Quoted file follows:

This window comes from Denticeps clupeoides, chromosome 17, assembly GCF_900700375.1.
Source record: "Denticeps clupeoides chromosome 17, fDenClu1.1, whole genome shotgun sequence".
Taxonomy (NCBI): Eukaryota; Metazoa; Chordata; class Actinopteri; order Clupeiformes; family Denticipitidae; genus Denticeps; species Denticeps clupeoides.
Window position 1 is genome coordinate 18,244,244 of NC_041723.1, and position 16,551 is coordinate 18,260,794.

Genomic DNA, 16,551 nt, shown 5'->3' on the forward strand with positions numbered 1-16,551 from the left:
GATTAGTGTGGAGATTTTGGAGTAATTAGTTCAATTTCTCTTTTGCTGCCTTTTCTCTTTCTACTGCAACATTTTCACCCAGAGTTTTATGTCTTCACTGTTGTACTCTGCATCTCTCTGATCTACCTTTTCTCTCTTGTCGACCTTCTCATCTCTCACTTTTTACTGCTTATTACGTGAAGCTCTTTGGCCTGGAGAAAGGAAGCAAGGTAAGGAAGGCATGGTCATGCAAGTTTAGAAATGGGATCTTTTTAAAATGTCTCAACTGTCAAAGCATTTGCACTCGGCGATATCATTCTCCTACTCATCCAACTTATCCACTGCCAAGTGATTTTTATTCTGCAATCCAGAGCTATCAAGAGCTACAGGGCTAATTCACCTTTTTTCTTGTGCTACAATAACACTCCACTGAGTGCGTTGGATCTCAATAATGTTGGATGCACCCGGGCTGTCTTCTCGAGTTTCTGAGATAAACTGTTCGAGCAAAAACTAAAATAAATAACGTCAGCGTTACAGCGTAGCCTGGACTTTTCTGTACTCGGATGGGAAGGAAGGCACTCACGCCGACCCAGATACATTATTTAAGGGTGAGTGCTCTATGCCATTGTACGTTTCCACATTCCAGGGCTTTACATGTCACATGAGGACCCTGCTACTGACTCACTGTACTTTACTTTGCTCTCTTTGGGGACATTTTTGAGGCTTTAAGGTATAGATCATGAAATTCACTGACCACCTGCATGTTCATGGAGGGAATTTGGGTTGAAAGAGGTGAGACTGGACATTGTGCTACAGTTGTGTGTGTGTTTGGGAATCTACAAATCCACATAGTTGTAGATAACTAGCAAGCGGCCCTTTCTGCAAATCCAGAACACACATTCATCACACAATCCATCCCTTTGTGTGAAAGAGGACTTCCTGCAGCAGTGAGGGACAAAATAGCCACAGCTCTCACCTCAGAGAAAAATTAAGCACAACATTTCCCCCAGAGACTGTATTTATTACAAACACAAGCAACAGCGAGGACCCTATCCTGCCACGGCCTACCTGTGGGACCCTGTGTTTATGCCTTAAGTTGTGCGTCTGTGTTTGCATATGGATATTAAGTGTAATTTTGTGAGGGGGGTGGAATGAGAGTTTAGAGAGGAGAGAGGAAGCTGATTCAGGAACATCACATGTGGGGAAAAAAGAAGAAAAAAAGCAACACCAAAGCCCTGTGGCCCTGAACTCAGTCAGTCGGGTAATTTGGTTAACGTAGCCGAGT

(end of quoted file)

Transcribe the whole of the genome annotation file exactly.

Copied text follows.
This window comes from Denticeps clupeoides, chromosome 17, assembly GCF_900700375.1.
Source record: "Denticeps clupeoides chromosome 17, fDenClu1.1, whole genome shotgun sequence".
Taxonomy (NCBI): Eukaryota; Metazoa; Chordata; class Actinopteri; order Clupeiformes; family Denticipitidae; genus Denticeps; species Denticeps clupeoides.
Window position 1 is genome coordinate 18,244,244 of NC_041723.1, and position 16,551 is coordinate 18,260,794.

Genomic DNA, 16,551 nt, shown 5'->3' on the forward strand with positions numbered 1-16,551 from the left:
GATTAGTGTGGAGATTTTGGAGTAATTAGTTCAATTTCTCTTTTGCTGCCTTTTCTCTTTCTACTGCAACATTTTCACCCAGAGTTTTATGTCTTCACTGTTGTACTCTGCATCTCTCTGATCTACCTTTTCTCTCTTGTCGACCTTCTCATCTCTCACTTTTTACTGCTTATTACGTGAAGCTCTTTGGCCTGGAGAAAGGAAGCAAGGTAAGGAAGGCATGGTCATGCAAGTTTAGAAATGGGATCTTTTTAAAATGTCTCAACTGTCAAAGCATTTGCACTCGGCGATATCATTCTCCTACTCATCCAACTTATCCACTGCCAAGTGATTTTTATTCTGCAATCCAGAGCTATCAAGAGCTACAGGGCTAATTCACCTTTTTTCTTGTGCTACAATAACACTCCACTGAGTGCGTTGGATCTCAATAATGTTGGATGCACCCGGGCTGTCTTCTCGAGTTTCTGAGATAAACTGTTCGAGCAAAAACTAAAATAAATAACGTCAGCGTTACAGCGTAGCCTGGACTTTTCTGTACTCGGATGGGAAGGAAGGCACTCACGCCGACCCAGATACATTATTTAAGGGTGAGTGCTCTATGCCATTGTACGTTTCCACATTCCAGGGCTTTACATGTCACATGAGGACCCTGCTACTGACTCACTGTACTTTACTTTGCTCTCTTTGGGGACATTTTTGAGGCTTTAAGGTATAGATCATGAAATTCACTGACCACCTGCATGTTCATGGAGGGAATTTGGGTTGAAAGAGGTGAGACTGGACATTGTGCTACAGTTGTGTGTGTGTTTGGGAATCTACAAATCCACATAGTTGTAGATAACTAGCAAGCGGCCCTTTCTGCAAATCCAGAACACACATTCATCACACAATCCATCCCTTTGTGTGAAAGAGGACTTCCTGCAGCAGTGAGGGACAAAATAGCCACAGCTCTCACCTCAGAGAAAAATTAAGCACAACATTTCCCCCAGAGACTGTATTTATTACAAACACAAGCAACAGCGAGGACCCTATCCTGCCACGGCCTACCTGTGGGACCCTGTGTTTATGCCTTAAGTTGTGCGTCTGTGTTTGCATATGGATATTAAGTGTAATTTTGTGAGGGGGGTGGAATGAGAGTTTAGAGAGGAGAGAGGAAGCTGATTCAGGAACATCACATGTGGGGAAAAAAGAAGAAAAAAAGCAACACCAAAGCCCTGTGGCCCTGAACTCAGTCAGTCGGGTAATTTGGTTAACGTAGCCGAGT